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Mitt Romney: Mothers Should Be Required To Work Outside Home Or Lose Benefits

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WASHINGTON -- Poor women who stay at home to raise their children should be given federal assistance for child care so that they can enter the job market and "have the dignity of work," Mitt Romney said in January, undercutting the sense of extreme umbrage he showed when Democratic strategist Hilary Rosen quipped last week that Ann Romney had not "worked a day in her life."

The remark, made to a Manchester, N.H., audience, was unearthed by MSNBC's "Up w/Chris Hayes," and aired during the 8 a.m. hour of his show Sunday.

Ann Romney and her husband's campaign fired back hard at Rosen following her remark. "I made a choice to stay home and raise five boys. Believe me, it was hard work," Romney said on Twitter.

On Sunday, Romney spokeswoman Amanda Henneberg told The Huffington Post in an email, "Moving welfare recipients into work was one of the basic principles of the bipartisan welfare reform legislation that President Clinton signed into law. The sad fact is that under President Obama the poverty rate among women rose to 14.5 percent in 2011, the highest rate in 17 years. The Obama administration's economic policies have been devastating to women and families."

Mitt Romney, however, judging by his January remark, views stay-at-home moms who are supported by federal assistance much differently than those backed by hundreds of millions in private equity income. Poor women, he said, shouldn't be given a choice, but instead should be required to work outside the home to receive Temporary Assistance for Needy Families benefits. "[E]ven if you have a child 2 years of age, you need to go to work," Romney said of moms on TANF.

Recalling his effort as governor to increase the amount of time women on welfare in Massachusetts were required to work, Romney noted that some had considered his proposal "heartless," but he argued that the women would be better off having "the dignity of work" -- a suggestion Ann Romney would likely take issue with.

"I wanted to increase the work requirement," said Romney. "I said, for instance, that even if you have a child 2 years of age, you need to go to work. And people said, 'Well that's heartless.' And I said, 'No, no, I'm willing to spend more giving day care to allow those parents to go back to work. It'll cost the state more providing that daycare, but I want the individuals to have the dignity of work.'"

Regardless of its level of dignity, for Ann Romney, her work raising her children would not have fulfilled her work requirement had she been on TANF benefits. As HuffPost reported Thursday:

As far as Uncle Sam is concerned, if you're poor, deciding to stay at home and rear your children is not an option. Thanks to welfare reform, recipients of federal benefits must prove to a caseworker that they have performed, over the course of a week, a certain number of hours of "work activity." That number changes from state to state, and each state has discretion as to how narrowly work is defined, but federal law lists 12 broad categories that are covered.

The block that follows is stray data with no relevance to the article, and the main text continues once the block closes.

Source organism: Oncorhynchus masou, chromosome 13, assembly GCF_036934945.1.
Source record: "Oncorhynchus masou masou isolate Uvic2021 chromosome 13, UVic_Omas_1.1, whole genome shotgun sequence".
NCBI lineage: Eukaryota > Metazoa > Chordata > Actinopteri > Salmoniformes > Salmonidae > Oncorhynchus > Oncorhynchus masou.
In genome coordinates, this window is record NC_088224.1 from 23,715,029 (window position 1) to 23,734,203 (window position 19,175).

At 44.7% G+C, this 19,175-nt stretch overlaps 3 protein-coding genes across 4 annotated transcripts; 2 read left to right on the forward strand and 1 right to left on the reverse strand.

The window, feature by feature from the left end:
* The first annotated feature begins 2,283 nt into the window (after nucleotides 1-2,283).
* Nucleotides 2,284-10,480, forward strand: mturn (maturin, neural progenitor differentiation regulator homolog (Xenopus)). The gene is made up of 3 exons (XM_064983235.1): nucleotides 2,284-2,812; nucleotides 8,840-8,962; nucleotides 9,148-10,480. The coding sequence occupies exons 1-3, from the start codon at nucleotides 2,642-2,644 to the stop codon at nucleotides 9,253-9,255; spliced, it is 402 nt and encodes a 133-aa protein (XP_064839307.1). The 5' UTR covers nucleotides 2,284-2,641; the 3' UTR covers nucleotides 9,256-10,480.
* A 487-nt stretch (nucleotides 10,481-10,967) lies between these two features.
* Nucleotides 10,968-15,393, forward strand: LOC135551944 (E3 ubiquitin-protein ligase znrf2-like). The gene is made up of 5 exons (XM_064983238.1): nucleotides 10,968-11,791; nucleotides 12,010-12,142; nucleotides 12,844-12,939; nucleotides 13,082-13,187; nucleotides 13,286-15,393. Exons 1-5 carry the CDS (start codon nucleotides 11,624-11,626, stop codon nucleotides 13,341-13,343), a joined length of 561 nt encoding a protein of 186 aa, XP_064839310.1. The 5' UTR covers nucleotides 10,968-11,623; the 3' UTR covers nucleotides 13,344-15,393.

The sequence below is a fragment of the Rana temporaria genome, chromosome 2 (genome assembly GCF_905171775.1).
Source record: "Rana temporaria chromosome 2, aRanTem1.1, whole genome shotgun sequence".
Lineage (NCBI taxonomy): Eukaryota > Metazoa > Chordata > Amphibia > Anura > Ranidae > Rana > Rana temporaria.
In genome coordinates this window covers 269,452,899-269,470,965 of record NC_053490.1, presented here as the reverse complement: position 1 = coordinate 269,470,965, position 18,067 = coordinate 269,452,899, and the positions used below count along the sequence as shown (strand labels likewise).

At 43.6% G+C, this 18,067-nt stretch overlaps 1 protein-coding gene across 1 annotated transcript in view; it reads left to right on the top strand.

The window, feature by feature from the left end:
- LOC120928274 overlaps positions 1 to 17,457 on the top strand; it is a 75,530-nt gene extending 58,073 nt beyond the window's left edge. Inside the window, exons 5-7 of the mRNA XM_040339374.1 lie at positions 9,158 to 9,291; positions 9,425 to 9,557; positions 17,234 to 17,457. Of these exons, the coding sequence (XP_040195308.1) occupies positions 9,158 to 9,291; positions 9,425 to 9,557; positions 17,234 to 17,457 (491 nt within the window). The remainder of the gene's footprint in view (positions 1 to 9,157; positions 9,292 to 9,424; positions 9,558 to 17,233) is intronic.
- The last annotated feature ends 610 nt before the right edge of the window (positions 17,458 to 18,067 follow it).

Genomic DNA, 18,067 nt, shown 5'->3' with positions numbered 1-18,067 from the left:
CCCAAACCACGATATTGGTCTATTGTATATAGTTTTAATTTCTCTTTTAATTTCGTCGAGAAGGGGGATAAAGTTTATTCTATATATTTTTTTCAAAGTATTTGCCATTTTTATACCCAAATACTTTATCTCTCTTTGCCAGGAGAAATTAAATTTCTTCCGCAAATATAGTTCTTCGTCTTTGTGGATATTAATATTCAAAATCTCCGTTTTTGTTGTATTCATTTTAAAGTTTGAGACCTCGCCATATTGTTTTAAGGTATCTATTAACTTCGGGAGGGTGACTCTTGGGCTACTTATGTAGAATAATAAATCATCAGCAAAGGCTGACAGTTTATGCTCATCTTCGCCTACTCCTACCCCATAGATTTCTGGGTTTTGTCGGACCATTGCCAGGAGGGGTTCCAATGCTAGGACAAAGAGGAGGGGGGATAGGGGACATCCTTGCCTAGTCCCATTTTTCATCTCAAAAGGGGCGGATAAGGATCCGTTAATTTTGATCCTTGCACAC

Raising children is not among them.

According to a 2006 Congressional Research Service report, the dozen activities that fulfill the work requirement are:

(1) unsubsidized employment
(2) subsidized private sector employment
(3) subsidized public sector employment
(4) work experience
(5) on-the-job training
(6) job search and job readiness assistance
(7) community services programs
(8) vocational educational training
(9) job skills training directly related to employment
(10) education directly related to employment (for those without a high school degree or equivalent)
(11) satisfactory attendance at a secondary school
(12) provision of child care to a participant of a community service program

The only child-care related activity on the list is the last one, which would allow someone to care for someone else's child if that person were off volunteering. But it does not apply to married couples in some states. Connecticut, for instance, specifically prevents counting as "work" an instance in which one parent watches a child while the other parent volunteers.

The federal government does at least implicitly acknowledge the value of child care, though not for married couples. According to a 2012 Urban Institute study, a single mother is required to work 30 hours a week, but the requirement drops to 20 hours if she has a child under 6. A married woman, such as Romney, would not be entitled to such a reduction in the requirement. If a married couple receives federally funded child care, the work requirement increases by 20 hours, from 35 hours to 55 hours between the two of them, another implicit acknowledgment of the value of stay-at-home work.

Romney's January view echoes a remark he made in 1994 during his failed Senate campaign. "This is a different world than it was in the 1960s when I was growing up, when you used to have Mom at home and Dad at work," Romney said, as shown in a video posted by BuzzFeed's Andrew Kaczynski. "Now Mom and Dad both have to work whether they want to or not, and usually one of them has two jobs."

This article has been updated to reflect comment from the Romney campaign.

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